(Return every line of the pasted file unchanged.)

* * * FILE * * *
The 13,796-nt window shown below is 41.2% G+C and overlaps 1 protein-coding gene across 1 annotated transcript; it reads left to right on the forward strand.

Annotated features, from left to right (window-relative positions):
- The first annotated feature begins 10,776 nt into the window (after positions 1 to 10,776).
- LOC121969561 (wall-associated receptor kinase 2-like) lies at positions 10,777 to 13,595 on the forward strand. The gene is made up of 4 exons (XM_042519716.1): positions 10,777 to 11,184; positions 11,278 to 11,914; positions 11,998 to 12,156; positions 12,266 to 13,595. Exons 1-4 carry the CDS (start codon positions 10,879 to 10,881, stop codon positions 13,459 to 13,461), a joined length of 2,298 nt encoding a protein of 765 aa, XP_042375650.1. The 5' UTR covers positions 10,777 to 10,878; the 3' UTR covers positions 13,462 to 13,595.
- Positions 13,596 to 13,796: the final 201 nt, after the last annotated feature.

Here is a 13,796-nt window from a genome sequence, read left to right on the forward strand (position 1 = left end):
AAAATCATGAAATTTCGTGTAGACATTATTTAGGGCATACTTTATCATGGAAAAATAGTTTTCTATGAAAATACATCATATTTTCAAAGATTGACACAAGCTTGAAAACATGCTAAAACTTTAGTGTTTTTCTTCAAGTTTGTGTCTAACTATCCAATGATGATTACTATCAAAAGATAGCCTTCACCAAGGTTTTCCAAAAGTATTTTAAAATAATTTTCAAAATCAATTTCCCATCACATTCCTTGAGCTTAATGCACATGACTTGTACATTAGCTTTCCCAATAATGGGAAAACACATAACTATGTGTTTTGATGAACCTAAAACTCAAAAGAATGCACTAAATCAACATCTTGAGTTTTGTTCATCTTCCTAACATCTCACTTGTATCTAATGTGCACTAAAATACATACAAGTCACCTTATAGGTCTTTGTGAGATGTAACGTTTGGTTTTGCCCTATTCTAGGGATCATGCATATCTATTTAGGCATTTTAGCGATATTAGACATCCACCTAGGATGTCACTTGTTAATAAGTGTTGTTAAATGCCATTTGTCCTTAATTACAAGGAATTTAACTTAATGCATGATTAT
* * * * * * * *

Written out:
The 13,796-nt window shown below is 41.2% G+C and overlaps 1 protein-coding gene across 1 annotated transcript; it reads left to right on the forward strand.

Annotated features, from left to right (window-relative positions):
- The first annotated feature begins 10,776 nt into the window (after positions 1 to 10,776).
- LOC121969561 (wall-associated receptor kinase 2-like) lies at positions 10,777 to 13,595 on the forward strand. The gene is made up of 4 exons (XM_042519716.1): positions 10,777 to 11,184; positions 11,278 to 11,914; positions 11,998 to 12,156; positions 12,266 to 13,595. Exons 1-4 carry the CDS (start codon positions 10,879 to 10,881, stop codon positions 13,459 to 13,461), a joined length of 2,298 nt encoding a protein of 765 aa, XP_042375650.1. The 5' UTR covers positions 10,777 to 10,878; the 3' UTR covers positions 13,462 to 13,595.
- Positions 13,596 to 13,796: the final 201 nt, after the last annotated feature.

Here is a 13,796-nt window from a genome sequence, read left to right on the forward strand (position 1 = left end):
AAAATCATGAAATTTCGTGTAGACATTATTTAGGGCATACTTTATCATGGAAAAATAGTTTTCTATGAAAATACATCATATTTTCAAAGATTGACACAAGCTTGAAAACATGCTAAAACTTTAGTGTTTTTCTTCAAGTTTGTGTCTAACTATCCAATGATGATTACTATCAAAAGATAGCCTTCACCAAGGTTTTCCAAAAGTATTTTAAAATAATTTTCAAAATCAATTTCCCATCACATTCCTTGAGCTTAATGCACATGACTTGTACATTAGCTTTCCCAATAATGGGAAAACACATAACTATGTGTTTTGATGAACCTAAAACTCAAAAGAATGCACTAAATCAACATCTTGAGTTTTGTTCATCTTCCTAACATCTCACTTGTATCTAATGTGCACTAAAATACATACAAGTCACCTTATAGGTCTTTGTGAGATGTAACGTTTGGTTTTGCCCTATTCTAGGGATCATGCATATCTATTTAGGCATTTTAGCGATATTAGACATCCACCTAGGATGTCACTTGTTAATAAGTGTTGTTAAATGCCATTTGTCCTTAATTACAAGGAATTTAACTTAATGCATGATTAT